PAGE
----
Over the past year, gamers looking to build their own PCs have consistently been told to wait. This is what they were being told to wait for — NVIDIA announced their newest graphics cards this past weekend, and they not only blow past the previous top tier cards, they’re somehow much cheaper. I sure hope you didn’t buy a Titan card recently.
The GeForce GTX 1080 and 1070 are based on NVIDIA’s new Pascal architecture. The highest-end card, the 1080, is said to be as much as three times as powerful as the GTX 980, although relative performance depends on the game — consider 3x to be the upper bound. Because this thing is going to get pushed to the limit, NVIDIA has given the 1080 a more advanced cooling system, using a vapor chamber to dissipate heat.
The boost clock speed on the GPU is 1733 MHz, using 2,560 NVIDIA CUDA cores. It uses 8 GB of GDDR5X memory that runs at 10 Gbps. All of NVIDIA’s flagship features are supported, including SLI (imagine using two of these together), G-SYNC, GameStream, and GPU Boost. SLI is more attractive than ever, too — NVIDIA is introducing the HB Bridge, which doubles the bandwidth available for data transferred between graphics cards, one of the features unique to the 1080. The 1080 will have a Display Port, HDMI 2.0, and DL-DVI, and, unsurprisingly, can support gaming at up to 8k resolution at a 60 Hz refresh rate.
NVIDIA recommends saving 500W for power consumption, but the 1080 can run on 180W, making it the most efficient card NVIDIA has ever produced. As power has gone up, power consumption has consistently gone up for NVIDIA cards over the years. The 1080 is the first time NVIDIA has taken a huge step back in consumption while taking a huge leap forward in performance. For game developers and engineers in need of all that power, upgrading systems to the 1080 could save a considerable amount of money on energy costs.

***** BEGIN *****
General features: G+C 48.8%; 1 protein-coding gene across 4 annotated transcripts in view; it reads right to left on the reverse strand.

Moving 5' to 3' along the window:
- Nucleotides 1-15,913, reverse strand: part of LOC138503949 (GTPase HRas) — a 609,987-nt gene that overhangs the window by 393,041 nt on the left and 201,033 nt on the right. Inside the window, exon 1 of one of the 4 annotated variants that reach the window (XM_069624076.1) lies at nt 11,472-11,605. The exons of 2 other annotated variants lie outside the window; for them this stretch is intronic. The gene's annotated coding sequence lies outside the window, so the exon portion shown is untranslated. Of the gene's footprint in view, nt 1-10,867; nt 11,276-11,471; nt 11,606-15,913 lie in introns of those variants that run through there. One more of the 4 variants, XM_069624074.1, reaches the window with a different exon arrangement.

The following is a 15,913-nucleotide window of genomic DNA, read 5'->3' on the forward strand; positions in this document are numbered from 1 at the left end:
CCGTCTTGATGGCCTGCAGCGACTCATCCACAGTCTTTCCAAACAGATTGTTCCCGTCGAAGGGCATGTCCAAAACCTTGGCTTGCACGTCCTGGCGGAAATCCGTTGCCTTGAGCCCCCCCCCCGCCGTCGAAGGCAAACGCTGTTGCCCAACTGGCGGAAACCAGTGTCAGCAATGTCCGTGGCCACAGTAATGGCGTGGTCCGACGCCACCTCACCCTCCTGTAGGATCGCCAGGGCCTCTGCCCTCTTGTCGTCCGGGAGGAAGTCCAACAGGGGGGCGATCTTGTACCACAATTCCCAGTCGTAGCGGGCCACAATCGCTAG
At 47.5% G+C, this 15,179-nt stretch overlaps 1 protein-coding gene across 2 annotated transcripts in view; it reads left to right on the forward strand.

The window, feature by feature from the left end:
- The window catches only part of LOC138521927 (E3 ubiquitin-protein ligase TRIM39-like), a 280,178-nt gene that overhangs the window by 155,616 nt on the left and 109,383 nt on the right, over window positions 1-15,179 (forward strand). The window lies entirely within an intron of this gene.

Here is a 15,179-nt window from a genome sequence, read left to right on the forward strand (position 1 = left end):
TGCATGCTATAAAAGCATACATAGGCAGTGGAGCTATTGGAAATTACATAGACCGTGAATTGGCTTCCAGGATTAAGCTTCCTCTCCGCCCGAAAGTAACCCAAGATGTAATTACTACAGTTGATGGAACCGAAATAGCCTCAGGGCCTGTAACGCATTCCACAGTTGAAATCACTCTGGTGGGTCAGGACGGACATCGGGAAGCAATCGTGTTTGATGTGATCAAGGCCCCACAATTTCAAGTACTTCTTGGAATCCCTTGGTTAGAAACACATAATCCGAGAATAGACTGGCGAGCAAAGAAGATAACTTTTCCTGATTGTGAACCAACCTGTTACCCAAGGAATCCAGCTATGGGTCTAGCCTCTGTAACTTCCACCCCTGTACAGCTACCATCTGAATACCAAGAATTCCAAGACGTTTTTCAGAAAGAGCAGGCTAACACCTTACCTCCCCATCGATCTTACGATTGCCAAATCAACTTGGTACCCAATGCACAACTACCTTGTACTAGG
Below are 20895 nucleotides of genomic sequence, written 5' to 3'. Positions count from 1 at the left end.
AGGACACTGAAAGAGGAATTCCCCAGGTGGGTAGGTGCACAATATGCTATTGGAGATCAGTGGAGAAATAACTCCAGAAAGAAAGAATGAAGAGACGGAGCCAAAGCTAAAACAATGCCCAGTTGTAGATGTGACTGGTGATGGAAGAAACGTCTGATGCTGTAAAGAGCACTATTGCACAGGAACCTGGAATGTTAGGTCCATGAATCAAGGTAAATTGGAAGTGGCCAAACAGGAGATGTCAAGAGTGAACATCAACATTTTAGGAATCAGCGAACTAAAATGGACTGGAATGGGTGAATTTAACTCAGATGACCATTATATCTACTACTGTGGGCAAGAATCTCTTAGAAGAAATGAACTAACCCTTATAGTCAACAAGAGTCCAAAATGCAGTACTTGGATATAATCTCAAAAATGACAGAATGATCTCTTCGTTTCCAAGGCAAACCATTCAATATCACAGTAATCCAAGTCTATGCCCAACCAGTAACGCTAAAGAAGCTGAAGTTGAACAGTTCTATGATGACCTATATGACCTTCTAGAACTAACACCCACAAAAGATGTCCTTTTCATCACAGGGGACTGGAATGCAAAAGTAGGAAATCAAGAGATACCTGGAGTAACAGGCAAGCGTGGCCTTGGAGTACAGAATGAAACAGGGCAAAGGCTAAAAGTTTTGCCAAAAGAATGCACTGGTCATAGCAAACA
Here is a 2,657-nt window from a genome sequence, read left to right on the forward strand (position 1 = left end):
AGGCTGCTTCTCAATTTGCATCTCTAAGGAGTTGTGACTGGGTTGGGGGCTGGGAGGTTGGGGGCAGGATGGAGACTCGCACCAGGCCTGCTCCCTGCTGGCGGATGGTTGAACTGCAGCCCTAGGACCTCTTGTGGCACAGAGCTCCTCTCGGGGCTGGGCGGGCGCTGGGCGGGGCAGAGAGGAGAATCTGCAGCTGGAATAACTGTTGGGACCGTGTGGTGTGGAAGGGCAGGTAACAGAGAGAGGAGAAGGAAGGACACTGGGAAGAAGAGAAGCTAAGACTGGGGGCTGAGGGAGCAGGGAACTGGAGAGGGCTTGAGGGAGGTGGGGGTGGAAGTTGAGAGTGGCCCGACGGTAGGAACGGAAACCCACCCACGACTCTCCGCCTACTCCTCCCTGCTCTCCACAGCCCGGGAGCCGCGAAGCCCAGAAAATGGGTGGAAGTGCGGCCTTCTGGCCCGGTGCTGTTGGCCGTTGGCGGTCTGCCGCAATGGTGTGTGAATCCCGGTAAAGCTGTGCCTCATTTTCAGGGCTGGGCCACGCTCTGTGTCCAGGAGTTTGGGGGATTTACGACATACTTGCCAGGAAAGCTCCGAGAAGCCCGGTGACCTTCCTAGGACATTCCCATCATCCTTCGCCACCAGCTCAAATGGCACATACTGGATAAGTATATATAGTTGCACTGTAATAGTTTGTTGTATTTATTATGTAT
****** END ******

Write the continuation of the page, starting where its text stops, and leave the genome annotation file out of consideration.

Why so much power? Hard to see anyone gaming at 8k, right? The answer is VR — creating persistent 360-degree virtual worlds that look sharp enough to actually be immersive is going to take an incredible amount of power. You can see in the VR games available today that both development and GPU technology isn’t there yet — once you’re strapped in and the screen is that close to your eyes, you can’t help but see jaggies and pixels. The 1080 should be the card that helps put VR over the top, although we’ll have to wait a while for developers to create games that push the card to its limits.
Considering all that, the price is pretty stunning. The GTX 1080 has a recommended price of $600. Keep in mind, this beats the previously top-tier Titan X card in power consumption and performance, and the Titan X sells for well over $1,000. The less powerful GTX 1070 still beats the Titan X, and will sell for just $380, making it maybe the greatest value buy in the history of graphics cards. Both will be available for $700 and $450 respectively as Founders edition cards straight from NVIDIA next month, with other component manufacturers releasing their 1080 and 1070 cards later in the year.